Vegan Statistics | Vegan Beauty | Veganism and the Household

Beauty and household

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Please find below a selection of statistics about vegan beauty and household brands products and sales.

Disclaimer: This is a collation of third party sources about topics connected to veganism. Some of the links are not to the original sources; we are sharing them to help journalists or researchers with their research and because they may form a helpful starting point.

Lots of facts and figures on animal testing can be found here. Please contact Cruelty Free International’s (formerly BUAV) press office with specific questions as this is their area of expertise.


Behavioural changes

  • In October 2021, The Vegan Society released the Vegan Beauty Takeover report. In the accompanying research, we found that 46% of shoppers said they felt confident in identifying animal-derived ingredients in their cosmetics and beauty products, but when tested, only 3% could do this correctly. Source
  • A 2021 YouGov survey found 53% of UK adults were not confident in identifying a skincare product that contained ingredients derived from animals. Source
  • In 2019, research by Cosmetify found that 9% of British women always buy vegan beauty products and 47% do so more than they used to. Plus, 39% of those who only buy vegan beauty products are not actually vegan. Source 
  • Research by MUA in 2019 found that 62% of their customers buy vegan beauty products despite not following a vegan lifestyle. 68% said there was confusion around ingredients, stating they wouldn't know how to know if an ingredient was vegan or not. Source 
  • "Not tested on animals" is the most important packaging claim for 57% of people. Source
  • 36% of non-meat eaters were unaware that makeup can contain animal by-products. Source 
  • Data from Google Trends shows that interest in vegan beauty has been steadily increasing over the last decade. Countries showing the most interest include the UK, Australia and Ireland. Source 

Vegan products and business

  • No vegan sector is moving faster than vegan beauty. Of all new vegan items launched in the UK in 2020, 82% of them belonged in the beauty category. In Germany, this figure was 62% and in the USA, this figure was 40%. Source 
  • In 2021, MarketGlass predicted that the global vegan cosmetic industry will be worth a staggering $21.4 billion by the year 2027. In the USA alone, this is estimated to be worth $4.1 billion. Source
  • From 1st May 2021, China removed the mandatory animal testing requirements for imported ‘general’ cosmetics. Source
  • In April 2021, Maryland became the fifth US state to ban animal-tested cosmetics. Source 
  • Superdrug's own brand vegan cosmetics saw a 750% sales increase in January 2019. Source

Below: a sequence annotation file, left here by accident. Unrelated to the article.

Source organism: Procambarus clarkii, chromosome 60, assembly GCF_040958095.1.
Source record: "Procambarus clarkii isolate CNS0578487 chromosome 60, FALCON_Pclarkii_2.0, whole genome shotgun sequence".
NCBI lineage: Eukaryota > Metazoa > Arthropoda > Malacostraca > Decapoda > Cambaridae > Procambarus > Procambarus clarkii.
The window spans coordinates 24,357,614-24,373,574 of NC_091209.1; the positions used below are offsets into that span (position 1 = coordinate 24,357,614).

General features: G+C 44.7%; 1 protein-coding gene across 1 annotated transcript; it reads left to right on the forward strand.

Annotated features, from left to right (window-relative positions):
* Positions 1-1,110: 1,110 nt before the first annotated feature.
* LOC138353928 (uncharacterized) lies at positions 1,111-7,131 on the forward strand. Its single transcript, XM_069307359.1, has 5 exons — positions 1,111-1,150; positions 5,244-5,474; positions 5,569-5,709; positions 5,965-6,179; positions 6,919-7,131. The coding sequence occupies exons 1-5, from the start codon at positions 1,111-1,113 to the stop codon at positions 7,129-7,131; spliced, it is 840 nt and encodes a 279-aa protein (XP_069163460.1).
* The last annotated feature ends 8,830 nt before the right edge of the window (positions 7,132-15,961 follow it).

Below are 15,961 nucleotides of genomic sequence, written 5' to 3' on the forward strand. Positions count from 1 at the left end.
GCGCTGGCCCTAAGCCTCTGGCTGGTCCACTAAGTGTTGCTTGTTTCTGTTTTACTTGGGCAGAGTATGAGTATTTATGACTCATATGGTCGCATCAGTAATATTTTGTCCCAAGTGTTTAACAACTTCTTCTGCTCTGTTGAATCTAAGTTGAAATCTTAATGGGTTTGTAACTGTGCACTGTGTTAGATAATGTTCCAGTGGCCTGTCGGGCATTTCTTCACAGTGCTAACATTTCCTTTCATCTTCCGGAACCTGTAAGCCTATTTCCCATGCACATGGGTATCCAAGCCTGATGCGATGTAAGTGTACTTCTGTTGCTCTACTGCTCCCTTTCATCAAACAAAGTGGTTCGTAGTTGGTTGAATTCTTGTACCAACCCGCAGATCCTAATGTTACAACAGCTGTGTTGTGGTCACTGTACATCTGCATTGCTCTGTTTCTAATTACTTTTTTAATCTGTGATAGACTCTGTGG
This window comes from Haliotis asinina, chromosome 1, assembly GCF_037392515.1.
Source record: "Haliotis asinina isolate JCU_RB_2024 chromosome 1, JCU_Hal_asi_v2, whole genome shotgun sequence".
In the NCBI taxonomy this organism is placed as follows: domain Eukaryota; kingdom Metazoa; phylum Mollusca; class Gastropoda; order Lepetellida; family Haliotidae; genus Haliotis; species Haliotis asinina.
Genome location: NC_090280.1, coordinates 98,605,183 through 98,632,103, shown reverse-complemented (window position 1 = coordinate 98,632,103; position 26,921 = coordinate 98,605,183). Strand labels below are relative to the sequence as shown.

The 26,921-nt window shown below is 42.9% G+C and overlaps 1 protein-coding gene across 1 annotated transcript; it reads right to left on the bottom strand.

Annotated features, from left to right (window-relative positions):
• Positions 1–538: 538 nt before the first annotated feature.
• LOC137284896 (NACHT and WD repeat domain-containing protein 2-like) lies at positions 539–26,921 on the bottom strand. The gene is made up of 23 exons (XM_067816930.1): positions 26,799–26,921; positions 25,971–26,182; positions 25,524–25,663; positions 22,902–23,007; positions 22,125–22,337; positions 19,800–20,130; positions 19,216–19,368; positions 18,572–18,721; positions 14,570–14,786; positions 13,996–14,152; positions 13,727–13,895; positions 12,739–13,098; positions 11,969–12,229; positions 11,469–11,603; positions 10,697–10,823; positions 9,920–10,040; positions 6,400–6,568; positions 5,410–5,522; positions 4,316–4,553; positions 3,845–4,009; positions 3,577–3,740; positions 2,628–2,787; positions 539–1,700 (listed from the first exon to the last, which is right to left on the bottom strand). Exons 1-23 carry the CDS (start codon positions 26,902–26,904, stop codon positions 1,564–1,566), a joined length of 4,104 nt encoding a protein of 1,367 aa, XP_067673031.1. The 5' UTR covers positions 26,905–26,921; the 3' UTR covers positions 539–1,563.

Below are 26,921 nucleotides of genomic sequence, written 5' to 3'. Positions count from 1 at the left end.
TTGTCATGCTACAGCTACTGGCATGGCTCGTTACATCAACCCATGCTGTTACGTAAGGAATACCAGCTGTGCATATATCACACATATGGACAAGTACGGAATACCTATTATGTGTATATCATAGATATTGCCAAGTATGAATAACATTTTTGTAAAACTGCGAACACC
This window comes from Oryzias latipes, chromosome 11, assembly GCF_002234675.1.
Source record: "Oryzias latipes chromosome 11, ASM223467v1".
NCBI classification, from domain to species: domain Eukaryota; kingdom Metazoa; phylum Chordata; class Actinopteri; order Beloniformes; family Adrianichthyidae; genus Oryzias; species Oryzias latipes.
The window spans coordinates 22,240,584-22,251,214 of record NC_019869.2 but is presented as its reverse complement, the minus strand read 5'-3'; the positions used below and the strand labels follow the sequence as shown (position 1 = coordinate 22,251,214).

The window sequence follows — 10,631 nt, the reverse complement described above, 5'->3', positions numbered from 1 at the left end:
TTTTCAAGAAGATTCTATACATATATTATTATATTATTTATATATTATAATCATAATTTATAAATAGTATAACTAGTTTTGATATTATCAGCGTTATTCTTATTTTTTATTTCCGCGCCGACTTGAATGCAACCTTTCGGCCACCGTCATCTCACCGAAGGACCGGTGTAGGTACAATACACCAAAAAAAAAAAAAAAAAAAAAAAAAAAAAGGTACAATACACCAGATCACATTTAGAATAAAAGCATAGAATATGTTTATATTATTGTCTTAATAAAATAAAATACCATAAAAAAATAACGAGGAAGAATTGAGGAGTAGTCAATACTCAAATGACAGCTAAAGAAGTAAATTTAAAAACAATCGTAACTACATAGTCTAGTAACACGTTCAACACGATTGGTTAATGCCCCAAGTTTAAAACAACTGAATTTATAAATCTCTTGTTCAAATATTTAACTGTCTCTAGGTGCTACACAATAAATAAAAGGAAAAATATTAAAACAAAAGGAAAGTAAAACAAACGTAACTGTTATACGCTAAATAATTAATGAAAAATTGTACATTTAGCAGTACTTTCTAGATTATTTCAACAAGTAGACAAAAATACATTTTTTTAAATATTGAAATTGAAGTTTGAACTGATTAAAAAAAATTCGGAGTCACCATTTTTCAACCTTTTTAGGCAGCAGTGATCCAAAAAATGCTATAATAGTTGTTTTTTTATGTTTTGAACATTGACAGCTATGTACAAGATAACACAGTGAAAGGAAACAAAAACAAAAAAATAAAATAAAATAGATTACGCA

• reported a 56% increase in vegan-related searches in 2019. Source
  • In 2019, Marketing Week reported that between 2014 and 2019, there was a 175% increase in vegan cosmetic launches, globally. Source  
  • Vegan facial skincare launches almost tripled between 2013 and 2018, rising from 13% of all launches in 2014 to 28% in 2018. Sources: [1][2]
  • The Body Shop sold over three million vegan products in the UK in 2018 – the same year it launched a new range of vegan Body Yogurts – which is the equivalent of one every second. Source 
  • The sale of vegan prestige beauty products in the UK reported an increase of 38% in the 12-month period between February 2017 and the end of January 2018. Source
  • Beauty brands with cruelty-free certification account for 20% of women's facial skincare and grew by 18% compared to the overall category which grew by only 7% in 2018. Source
  • There was a 50% increase in the number of beauty and personal care products launched in the UK in 2016. Out of all beauty products with a vegan claim launched in the UK in 2016, 31% were skincare products, 29% colour cosmetics, 23% hair products, 13% soap and bath products, 2% fragrances and 2% deodorants. Source
  • A report by Allied Market Research states that the global vegan supplements market was valued at $6.309 billion in 2019, and is projected to reach $13.6 billion by 2028. Source


  • 19% of people check if their toiletries are tested on animals. Source 
  • In a global survey, 81% of respondents said they would not buy a household product if they knew it (or one of its ingredients) had been tested on animals. 77% of respondents also cited ‘not tested on animals’ as a factor in their decision to buy a cosmetic or household product. Source 
  • Sales of vegan cleaning products at Tesco increased by 80% in 2019. Source
  • The first (and only) mattress to be registered with the Vegan Trademark was the Cottonsafe Natural Mattress in February 2019. Source 
  • A dog bed by bECOsy®, created by a mum-of-two during the Covid-19 pandemic, became the first in the world to be registered with the Vegan Trademark in February 2021. Source
  • The Cheeky Panda – an eco hygiene challenger brand - owns the only toilet roll to be registered with the Vegan Trademark. In 2021, they hit headlines with their impressive crowdfunding and business acumen. Source 
  • In 2018, Ecotricity registered their gas and electric with the Vegan Trademark. Source 
  • The market for vegan food for companion animals ("pet" food) was valued at $8,667.97 million in 2020 and is projected to reach $15,651.22 million by 2028; it is expected to grow at a CAGR of 7.67% between 2020-2028. Source 
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